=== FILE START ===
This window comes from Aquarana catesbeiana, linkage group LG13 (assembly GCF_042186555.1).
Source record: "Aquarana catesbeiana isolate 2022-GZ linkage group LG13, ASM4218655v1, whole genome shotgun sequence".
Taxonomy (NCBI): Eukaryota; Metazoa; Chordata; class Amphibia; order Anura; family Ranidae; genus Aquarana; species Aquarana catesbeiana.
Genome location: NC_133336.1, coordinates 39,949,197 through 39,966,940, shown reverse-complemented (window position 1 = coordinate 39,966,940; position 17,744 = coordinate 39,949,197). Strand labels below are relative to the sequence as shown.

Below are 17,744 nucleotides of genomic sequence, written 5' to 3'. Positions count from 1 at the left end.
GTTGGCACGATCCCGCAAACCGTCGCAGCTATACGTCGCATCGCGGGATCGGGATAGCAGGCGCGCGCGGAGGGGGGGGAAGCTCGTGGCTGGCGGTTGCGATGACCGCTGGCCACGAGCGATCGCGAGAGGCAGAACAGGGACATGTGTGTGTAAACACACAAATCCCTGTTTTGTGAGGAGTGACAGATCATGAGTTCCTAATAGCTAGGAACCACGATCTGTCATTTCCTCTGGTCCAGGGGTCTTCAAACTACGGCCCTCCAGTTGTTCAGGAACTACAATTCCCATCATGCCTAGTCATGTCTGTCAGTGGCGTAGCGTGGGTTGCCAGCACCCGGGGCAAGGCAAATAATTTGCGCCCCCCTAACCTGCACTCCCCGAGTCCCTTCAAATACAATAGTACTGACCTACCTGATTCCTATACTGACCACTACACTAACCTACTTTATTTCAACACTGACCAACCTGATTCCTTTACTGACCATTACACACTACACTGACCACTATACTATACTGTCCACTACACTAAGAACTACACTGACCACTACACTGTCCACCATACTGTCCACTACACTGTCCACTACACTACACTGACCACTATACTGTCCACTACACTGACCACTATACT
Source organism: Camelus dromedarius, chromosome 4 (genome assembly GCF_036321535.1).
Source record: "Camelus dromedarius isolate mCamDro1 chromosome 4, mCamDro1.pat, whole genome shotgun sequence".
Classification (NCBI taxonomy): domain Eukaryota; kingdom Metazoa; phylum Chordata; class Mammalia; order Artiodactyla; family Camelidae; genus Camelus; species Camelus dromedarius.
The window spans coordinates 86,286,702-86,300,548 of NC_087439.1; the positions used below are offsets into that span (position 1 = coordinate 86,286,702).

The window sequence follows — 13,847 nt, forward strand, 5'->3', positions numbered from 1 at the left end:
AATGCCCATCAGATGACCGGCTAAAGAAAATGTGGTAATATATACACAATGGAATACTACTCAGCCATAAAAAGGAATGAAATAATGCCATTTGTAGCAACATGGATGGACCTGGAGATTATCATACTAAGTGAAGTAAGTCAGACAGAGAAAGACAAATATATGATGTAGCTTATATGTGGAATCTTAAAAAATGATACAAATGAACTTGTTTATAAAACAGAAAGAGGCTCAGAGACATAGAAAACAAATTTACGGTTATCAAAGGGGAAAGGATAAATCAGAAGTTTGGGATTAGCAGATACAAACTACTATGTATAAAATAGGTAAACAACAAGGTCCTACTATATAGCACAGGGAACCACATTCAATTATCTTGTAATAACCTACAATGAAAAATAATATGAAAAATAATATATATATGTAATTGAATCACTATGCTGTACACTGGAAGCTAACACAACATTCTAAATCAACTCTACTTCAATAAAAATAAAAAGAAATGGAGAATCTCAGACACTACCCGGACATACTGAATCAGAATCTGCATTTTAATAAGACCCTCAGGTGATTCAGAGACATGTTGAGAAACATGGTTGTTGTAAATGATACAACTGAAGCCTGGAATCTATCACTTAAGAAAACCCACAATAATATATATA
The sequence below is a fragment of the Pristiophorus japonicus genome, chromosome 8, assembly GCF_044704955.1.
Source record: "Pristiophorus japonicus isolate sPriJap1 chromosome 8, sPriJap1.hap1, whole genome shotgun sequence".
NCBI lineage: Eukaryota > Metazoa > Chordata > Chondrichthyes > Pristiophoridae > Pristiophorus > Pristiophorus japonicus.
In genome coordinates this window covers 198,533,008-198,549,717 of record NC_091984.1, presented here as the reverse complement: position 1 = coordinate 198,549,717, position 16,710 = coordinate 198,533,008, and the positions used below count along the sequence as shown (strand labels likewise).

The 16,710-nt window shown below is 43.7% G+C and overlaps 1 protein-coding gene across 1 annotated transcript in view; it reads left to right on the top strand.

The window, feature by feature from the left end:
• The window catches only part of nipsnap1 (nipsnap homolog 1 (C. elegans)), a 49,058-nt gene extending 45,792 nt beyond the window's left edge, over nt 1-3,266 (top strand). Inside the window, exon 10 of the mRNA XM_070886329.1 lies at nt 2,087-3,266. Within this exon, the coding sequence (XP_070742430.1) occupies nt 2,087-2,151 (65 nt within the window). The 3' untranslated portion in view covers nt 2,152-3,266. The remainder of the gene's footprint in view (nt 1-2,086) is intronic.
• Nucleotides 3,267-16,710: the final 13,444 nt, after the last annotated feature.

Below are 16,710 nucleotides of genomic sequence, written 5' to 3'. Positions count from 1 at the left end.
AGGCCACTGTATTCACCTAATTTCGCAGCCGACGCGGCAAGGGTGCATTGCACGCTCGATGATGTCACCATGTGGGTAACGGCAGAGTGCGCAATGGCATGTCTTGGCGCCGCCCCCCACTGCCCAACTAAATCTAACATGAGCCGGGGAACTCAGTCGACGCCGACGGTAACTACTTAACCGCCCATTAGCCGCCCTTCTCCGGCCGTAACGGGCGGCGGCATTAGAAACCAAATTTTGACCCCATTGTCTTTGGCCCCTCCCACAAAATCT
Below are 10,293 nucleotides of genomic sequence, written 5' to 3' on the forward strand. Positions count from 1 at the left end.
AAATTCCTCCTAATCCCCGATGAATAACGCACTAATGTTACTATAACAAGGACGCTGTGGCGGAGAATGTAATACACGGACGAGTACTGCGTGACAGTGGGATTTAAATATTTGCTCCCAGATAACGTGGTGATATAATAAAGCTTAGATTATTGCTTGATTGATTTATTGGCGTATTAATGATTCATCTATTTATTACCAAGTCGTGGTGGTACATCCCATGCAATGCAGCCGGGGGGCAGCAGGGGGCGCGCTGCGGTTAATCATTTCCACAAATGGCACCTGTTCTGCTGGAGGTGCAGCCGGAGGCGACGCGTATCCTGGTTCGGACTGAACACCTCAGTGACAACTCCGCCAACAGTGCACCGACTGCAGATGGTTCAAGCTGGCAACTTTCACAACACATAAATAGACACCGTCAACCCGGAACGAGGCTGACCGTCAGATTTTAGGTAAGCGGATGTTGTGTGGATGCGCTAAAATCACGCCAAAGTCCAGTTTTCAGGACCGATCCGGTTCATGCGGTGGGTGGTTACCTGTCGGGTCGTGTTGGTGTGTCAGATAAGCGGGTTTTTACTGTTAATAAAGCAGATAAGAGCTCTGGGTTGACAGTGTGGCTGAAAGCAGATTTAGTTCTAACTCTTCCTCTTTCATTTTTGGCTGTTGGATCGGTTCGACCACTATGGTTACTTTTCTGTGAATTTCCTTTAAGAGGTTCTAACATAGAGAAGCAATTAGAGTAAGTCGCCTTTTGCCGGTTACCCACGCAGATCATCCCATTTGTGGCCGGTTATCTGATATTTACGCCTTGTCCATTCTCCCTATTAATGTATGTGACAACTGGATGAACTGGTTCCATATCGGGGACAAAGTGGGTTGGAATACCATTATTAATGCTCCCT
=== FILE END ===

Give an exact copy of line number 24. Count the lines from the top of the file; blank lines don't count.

AAATTCCTCCTAATCCCCGATGAATAACGCACTAATGTTACTATAACAAGGACGCTGTGGCGGAGAATGTAATACACGGACGAGTACTGCGTGACAGTGGGATTTAAATATTTGCTCCCAGATAACGTGGTGATATAATAAAGCTTAGATTATTGCTTGATTGATTTATTGGCGTATTAATGATTCATCTATTTATTACCAAGTCGTGGTGGTACATCCCATGCAATGCAGCCGGGGGGCAGCAGGGGGCGCGCTGCGGTTAATCATTTCCACAAATGGCACCTGTTCTGCTGGAGGTGCAGCCGGAGGCGACGCGTATCCTGGTTCGGACTGAACACCTCAGTGACAACTCCGCCAACAGTGCACCGACTGCAGATGGTTCAAGCTGGCAACTTTCACAACACATAAATAGACACCGTCAACCCGGAACGAGGCTGACCGTCAGATTTTAGGTAAGCGGATGTTGTGTGGATGCGCTAAAATCACGCCAAAGTCCAGTTTTCAGGACCGATCCGGTTCATGCGGTGGGTGGTTACCTGTCGGGTCGTGTTGGTGTGTCAGATAAGCGGGTTTTTACTGTTAATAAAGCAGATAAGAGCTCTGGGTTGACAGTGTGGCTGAAAGCAGATTTAGTTCTAACTCTTCCTCTTTCATTTTTGGCTGTTGGATCGGTTCGACCACTATGGTTACTTTTCTGTGAATTTCCTTTAAGAGGTTCTAACATAGAGAAGCAATTAGAGTAAGTCGCCTTTTGCCGGTTACCCACGCAGATCATCCCATTTGTGGCCGGTTATCTGATATTTACGCCTTGTCCATTCTCCCTATTAATGTATGTGACAACTGGATGAACTGGTTCCATATCGGGGACAAAGTGGGTTGGAATACCATTATTAATGCTCCCT